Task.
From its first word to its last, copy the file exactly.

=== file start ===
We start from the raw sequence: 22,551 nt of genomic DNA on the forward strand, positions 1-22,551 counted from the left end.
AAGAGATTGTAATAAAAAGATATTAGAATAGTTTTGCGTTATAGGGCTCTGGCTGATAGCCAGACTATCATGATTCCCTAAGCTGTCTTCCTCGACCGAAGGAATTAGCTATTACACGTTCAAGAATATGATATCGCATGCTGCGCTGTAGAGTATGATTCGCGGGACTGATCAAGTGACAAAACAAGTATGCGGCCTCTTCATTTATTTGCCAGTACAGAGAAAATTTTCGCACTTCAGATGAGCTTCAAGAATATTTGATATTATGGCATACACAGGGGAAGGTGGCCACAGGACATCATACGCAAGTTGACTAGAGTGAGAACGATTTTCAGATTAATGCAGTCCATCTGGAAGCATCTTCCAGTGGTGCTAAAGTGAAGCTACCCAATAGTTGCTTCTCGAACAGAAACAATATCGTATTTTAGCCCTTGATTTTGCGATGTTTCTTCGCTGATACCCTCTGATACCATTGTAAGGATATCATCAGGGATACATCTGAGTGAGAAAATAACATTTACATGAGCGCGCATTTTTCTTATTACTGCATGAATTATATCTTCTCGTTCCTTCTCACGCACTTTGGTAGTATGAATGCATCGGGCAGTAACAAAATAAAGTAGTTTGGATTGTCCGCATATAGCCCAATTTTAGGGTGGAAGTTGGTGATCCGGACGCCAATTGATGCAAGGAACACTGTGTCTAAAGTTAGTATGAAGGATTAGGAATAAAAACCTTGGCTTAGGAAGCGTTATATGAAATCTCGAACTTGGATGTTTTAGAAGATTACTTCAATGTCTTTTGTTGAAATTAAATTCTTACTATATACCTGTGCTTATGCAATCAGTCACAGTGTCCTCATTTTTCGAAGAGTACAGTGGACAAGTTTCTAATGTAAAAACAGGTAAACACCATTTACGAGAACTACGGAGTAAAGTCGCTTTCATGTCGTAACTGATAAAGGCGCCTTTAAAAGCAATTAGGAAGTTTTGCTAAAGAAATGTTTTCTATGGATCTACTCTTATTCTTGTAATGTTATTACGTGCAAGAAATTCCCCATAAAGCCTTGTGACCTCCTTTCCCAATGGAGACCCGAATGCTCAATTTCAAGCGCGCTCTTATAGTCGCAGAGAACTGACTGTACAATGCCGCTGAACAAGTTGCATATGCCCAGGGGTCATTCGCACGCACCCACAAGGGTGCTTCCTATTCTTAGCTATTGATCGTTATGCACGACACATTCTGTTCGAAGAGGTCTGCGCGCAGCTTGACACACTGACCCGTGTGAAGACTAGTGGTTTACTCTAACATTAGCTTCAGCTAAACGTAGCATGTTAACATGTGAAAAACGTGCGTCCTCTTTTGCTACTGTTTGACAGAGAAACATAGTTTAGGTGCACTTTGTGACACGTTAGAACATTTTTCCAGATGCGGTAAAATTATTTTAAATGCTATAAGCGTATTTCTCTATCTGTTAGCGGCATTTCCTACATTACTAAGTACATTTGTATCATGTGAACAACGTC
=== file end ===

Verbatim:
We start from the raw sequence: 22,551 nt of genomic DNA on the forward strand, positions 1-22,551 counted from the left end.
AAGAGATTGTAATAAAAAGATATTAGAATAGTTTTGCGTTATAGGGCTCTGGCTGATAGCCAGACTATCATGATTCCCTAAGCTGTCTTCCTCGACCGAAGGAATTAGCTATTACACGTTCAAGAATATGATATCGCATGCTGCGCTGTAGAGTATGATTCGCGGGACTGATCAAGTGACAAAACAAGTATGCGGCCTCTTCATTTATTTGCCAGTACAGAGAAAATTTTCGCACTTCAGATGAGCTTCAAGAATATTTGATATTATGGCATACACAGGGGAAGGTGGCCACAGGACATCATACGCAAGTTGACTAGAGTGAGAACGATTTTCAGATTAATGCAGTCCATCTGGAAGCATCTTCCAGTGGTGCTAAAGTGAAGCTACCCAATAGTTGCTTCTCGAACAGAAACAATATCGTATTTTAGCCCTTGATTTTGCGATGTTTCTTCGCTGATACCCTCTGATACCATTGTAAGGATATCATCAGGGATACATCTGAGTGAGAAAATAACATTTACATGAGCGCGCATTTTTCTTATTACTGCATGAATTATATCTTCTCGTTCCTTCTCACGCACTTTGGTAGTATGAATGCATCGGGCAGTAACAAAATAAAGTAGTTTGGATTGTCCGCATATAGCCCAATTTTAGGGTGGAAGTTGGTGATCCGGACGCCAATTGATGCAAGGAACACTGTGTCTAAAGTTAGTATGAAGGATTAGGAATAAAAACCTTGGCTTAGGAAGCGTTATATGAAATCTCGAACTTGGATGTTTTAGAAGATTACTTCAATGTCTTTTGTTGAAATTAAATTCTTACTATATACCTGTGCTTATGCAATCAGTCACAGTGTCCTCATTTTTCGAAGAGTACAGTGGACAAGTTTCTAATGTAAAAACAGGTAAACACCATTTACGAGAACTACGGAGTAAAGTCGCTTTCATGTCGTAACTGATAAAGGCGCCTTTAAAAGCAATTAGGAAGTTTTGCTAAAGAAATGTTTTCTATGGATCTACTCTTATTCTTGTAATGTTATTACGTGCAAGAAATTCCCCATAAAGCCTTGTGACCTCCTTTCCCAATGGAGACCCGAATGCTCAATTTCAAGCGCGCTCTTATAGTCGCAGAGAACTGACTGTACAATGCCGCTGAACAAGTTGCATATGCCCAGGGGTCATTCGCACGCACCCACAAGGGTGCTTCCTATTCTTAGCTATTGATCGTTATGCACGACACATTCTGTTCGAAGAGGTCTGCGCGCAGCTTGACACACTGACCCGTGTGAAGACTAGTGGTTTACTCTAACATTAGCTTCAGCTAAACGTAGCATGTTAACATGTGAAAAACGTGCGTCCTCTTTTGCTACTGTTTGACAGAGAAACATAGTTTAGGTGCACTTTGTGACACGTTAGAACATTTTTCCAGATGCGGTAAAATTATTTTAAATGCTATAAGCGTATTTCTCTATCTGTTAGCGGCATTTCCTACATTACTAAGTACATTTGTATCATGTGAACAACGTC